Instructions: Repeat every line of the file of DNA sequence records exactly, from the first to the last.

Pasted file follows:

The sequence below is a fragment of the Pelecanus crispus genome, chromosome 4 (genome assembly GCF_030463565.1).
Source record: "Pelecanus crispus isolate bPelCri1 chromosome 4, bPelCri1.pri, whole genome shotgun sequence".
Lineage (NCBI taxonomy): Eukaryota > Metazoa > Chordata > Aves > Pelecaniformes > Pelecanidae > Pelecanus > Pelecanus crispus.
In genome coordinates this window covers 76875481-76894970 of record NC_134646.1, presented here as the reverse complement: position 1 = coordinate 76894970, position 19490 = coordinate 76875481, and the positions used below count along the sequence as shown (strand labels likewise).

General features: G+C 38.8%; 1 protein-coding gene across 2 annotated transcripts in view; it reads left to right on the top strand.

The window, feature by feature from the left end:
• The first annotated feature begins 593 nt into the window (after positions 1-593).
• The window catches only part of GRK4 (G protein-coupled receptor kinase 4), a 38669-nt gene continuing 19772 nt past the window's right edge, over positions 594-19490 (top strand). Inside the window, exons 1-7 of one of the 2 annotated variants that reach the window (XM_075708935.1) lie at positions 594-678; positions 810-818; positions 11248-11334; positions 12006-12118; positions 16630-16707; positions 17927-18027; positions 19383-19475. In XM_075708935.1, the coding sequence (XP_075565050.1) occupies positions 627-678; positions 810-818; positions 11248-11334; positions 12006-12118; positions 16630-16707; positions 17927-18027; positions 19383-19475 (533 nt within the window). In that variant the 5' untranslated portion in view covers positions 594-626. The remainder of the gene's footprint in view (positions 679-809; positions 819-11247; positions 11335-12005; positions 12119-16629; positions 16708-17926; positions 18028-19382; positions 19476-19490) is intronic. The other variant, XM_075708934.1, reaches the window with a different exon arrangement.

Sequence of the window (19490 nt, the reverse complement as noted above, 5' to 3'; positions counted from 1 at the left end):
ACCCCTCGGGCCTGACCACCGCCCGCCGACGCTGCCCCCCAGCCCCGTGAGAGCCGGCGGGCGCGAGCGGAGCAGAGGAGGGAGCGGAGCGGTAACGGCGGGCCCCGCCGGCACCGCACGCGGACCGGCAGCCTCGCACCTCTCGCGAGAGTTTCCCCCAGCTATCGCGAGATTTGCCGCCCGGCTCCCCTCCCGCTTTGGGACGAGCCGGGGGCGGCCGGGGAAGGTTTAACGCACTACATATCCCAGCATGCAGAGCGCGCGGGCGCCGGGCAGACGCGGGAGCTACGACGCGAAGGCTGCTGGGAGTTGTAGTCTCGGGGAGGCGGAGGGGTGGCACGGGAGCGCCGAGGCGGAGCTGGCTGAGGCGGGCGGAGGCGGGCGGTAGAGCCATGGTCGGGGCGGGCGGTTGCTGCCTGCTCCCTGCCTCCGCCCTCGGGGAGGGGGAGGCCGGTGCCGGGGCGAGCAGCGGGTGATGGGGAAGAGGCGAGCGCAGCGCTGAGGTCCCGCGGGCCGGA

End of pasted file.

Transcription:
The sequence below is a fragment of the Pelecanus crispus genome, chromosome 4 (genome assembly GCF_030463565.1).
Source record: "Pelecanus crispus isolate bPelCri1 chromosome 4, bPelCri1.pri, whole genome shotgun sequence".
Lineage (NCBI taxonomy): Eukaryota > Metazoa > Chordata > Aves > Pelecaniformes > Pelecanidae > Pelecanus > Pelecanus crispus.
In genome coordinates this window covers 76875481-76894970 of record NC_134646.1, presented here as the reverse complement: position 1 = coordinate 76894970, position 19490 = coordinate 76875481, and the positions used below count along the sequence as shown (strand labels likewise).

General features: G+C 38.8%; 1 protein-coding gene across 2 annotated transcripts in view; it reads left to right on the top strand.

The window, feature by feature from the left end:
• The first annotated feature begins 593 nt into the window (after positions 1-593).
• The window catches only part of GRK4 (G protein-coupled receptor kinase 4), a 38669-nt gene continuing 19772 nt past the window's right edge, over positions 594-19490 (top strand). Inside the window, exons 1-7 of one of the 2 annotated variants that reach the window (XM_075708935.1) lie at positions 594-678; positions 810-818; positions 11248-11334; positions 12006-12118; positions 16630-16707; positions 17927-18027; positions 19383-19475. In XM_075708935.1, the coding sequence (XP_075565050.1) occupies positions 627-678; positions 810-818; positions 11248-11334; positions 12006-12118; positions 16630-16707; positions 17927-18027; positions 19383-19475 (533 nt within the window). In that variant the 5' untranslated portion in view covers positions 594-626. The remainder of the gene's footprint in view (positions 679-809; positions 819-11247; positions 11335-12005; positions 12119-16629; positions 16708-17926; positions 18028-19382; positions 19476-19490) is intronic. The other variant, XM_075708934.1, reaches the window with a different exon arrangement.

Sequence of the window (19490 nt, the reverse complement as noted above, 5' to 3'; positions counted from 1 at the left end):
ACCCCTCGGGCCTGACCACCGCCCGCCGACGCTGCCCCCCAGCCCCGTGAGAGCCGGCGGGCGCGAGCGGAGCAGAGGAGGGAGCGGAGCGGTAACGGCGGGCCCCGCCGGCACCGCACGCGGACCGGCAGCCTCGCACCTCTCGCGAGAGTTTCCCCCAGCTATCGCGAGATTTGCCGCCCGGCTCCCCTCCCGCTTTGGGACGAGCCGGGGGCGGCCGGGGAAGGTTTAACGCACTACATATCCCAGCATGCAGAGCGCGCGGGCGCCGGGCAGACGCGGGAGCTACGACGCGAAGGCTGCTGGGAGTTGTAGTCTCGGGGAGGCGGAGGGGTGGCACGGGAGCGCCGAGGCGGAGCTGGCTGAGGCGGGCGGAGGCGGGCGGTAGAGCCATGGTCGGGGCGGGCGGTTGCTGCCTGCTCCCTGCCTCCGCCCTCGGGGAGGGGGAGGCCGGTGCCGGGGCGAGCAGCGGGTGATGGGGAAGAGGCGAGCGCAGCGCTGAGGTCCCGCGGGCCGGA